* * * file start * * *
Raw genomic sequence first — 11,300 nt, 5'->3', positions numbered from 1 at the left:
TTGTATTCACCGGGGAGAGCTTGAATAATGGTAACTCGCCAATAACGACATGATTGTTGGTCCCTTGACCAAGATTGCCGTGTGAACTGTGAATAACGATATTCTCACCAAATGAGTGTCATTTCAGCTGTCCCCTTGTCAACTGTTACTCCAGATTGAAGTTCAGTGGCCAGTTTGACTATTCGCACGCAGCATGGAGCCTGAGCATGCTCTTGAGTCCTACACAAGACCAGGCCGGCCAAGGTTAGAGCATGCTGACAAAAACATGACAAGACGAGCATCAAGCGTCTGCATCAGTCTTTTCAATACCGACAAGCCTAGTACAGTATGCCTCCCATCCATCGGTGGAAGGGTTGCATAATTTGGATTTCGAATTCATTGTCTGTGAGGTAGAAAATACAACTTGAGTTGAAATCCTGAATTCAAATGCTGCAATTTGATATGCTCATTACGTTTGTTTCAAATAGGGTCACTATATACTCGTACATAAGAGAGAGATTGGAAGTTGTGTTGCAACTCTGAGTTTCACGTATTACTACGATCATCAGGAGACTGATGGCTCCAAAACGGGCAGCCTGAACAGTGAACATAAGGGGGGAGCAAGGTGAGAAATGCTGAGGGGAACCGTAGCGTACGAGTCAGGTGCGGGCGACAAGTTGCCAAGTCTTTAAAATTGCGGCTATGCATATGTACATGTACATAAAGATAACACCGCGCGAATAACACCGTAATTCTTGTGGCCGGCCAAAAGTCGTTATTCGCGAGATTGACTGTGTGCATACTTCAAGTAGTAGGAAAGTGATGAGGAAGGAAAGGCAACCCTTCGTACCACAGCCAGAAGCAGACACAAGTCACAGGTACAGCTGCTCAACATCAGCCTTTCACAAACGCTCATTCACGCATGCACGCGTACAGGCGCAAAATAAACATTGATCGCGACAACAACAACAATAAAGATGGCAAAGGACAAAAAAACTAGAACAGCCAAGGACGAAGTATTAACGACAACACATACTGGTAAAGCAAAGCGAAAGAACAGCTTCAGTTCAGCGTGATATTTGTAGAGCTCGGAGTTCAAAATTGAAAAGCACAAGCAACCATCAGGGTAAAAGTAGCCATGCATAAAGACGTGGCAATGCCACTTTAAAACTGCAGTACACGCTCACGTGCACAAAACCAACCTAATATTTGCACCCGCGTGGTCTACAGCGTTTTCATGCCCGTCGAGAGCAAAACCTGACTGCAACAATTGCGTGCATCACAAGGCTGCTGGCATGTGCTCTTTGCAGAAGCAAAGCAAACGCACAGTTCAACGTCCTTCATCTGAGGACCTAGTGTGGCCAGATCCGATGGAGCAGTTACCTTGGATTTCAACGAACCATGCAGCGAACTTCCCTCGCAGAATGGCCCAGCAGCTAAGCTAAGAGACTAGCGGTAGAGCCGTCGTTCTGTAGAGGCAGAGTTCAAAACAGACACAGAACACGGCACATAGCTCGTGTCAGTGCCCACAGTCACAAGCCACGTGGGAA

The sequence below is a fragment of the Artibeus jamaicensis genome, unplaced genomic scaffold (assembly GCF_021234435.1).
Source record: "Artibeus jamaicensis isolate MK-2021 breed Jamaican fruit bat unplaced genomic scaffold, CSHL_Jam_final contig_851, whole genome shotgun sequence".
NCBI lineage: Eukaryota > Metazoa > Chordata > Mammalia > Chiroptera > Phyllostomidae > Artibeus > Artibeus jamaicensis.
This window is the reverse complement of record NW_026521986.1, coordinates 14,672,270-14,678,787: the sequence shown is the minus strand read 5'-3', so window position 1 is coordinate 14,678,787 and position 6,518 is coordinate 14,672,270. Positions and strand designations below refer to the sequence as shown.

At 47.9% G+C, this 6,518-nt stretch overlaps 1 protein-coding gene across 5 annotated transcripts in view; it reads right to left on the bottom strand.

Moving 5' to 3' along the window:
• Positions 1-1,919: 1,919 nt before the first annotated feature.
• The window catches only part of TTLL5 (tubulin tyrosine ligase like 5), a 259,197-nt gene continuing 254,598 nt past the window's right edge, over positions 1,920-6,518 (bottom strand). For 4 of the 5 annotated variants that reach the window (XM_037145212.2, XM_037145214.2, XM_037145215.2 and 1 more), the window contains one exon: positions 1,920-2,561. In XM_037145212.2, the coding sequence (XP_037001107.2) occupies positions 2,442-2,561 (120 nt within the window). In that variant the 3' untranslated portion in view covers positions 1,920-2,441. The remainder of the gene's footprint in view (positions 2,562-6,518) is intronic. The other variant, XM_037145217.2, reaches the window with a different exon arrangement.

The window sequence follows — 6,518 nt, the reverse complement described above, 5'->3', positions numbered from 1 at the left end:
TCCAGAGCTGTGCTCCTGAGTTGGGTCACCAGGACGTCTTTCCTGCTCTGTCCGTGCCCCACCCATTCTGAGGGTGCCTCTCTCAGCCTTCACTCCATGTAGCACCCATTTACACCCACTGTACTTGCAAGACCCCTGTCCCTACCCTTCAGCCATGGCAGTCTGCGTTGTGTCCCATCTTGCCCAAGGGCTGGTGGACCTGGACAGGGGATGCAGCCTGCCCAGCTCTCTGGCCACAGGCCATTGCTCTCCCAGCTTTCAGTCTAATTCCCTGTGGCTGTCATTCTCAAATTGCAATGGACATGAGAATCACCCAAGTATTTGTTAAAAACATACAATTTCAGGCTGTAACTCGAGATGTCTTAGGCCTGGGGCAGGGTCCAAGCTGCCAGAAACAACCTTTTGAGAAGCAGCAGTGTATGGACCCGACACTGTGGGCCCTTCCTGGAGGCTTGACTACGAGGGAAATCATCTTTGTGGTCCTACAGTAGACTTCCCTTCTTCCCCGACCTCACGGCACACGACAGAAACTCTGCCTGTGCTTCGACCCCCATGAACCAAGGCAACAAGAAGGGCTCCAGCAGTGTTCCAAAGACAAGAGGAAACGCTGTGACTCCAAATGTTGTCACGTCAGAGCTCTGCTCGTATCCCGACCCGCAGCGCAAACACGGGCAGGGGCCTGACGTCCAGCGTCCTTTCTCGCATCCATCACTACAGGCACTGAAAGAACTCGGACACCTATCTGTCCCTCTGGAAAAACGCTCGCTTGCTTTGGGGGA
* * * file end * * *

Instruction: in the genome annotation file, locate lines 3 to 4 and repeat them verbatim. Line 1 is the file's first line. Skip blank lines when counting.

The sequence below is a fragment of the Artibeus jamaicensis genome, unplaced genomic scaffold (assembly GCF_021234435.1).
Source record: "Artibeus jamaicensis isolate MK-2021 breed Jamaican fruit bat unplaced genomic scaffold, CSHL_Jam_final contig_851, whole genome shotgun sequence".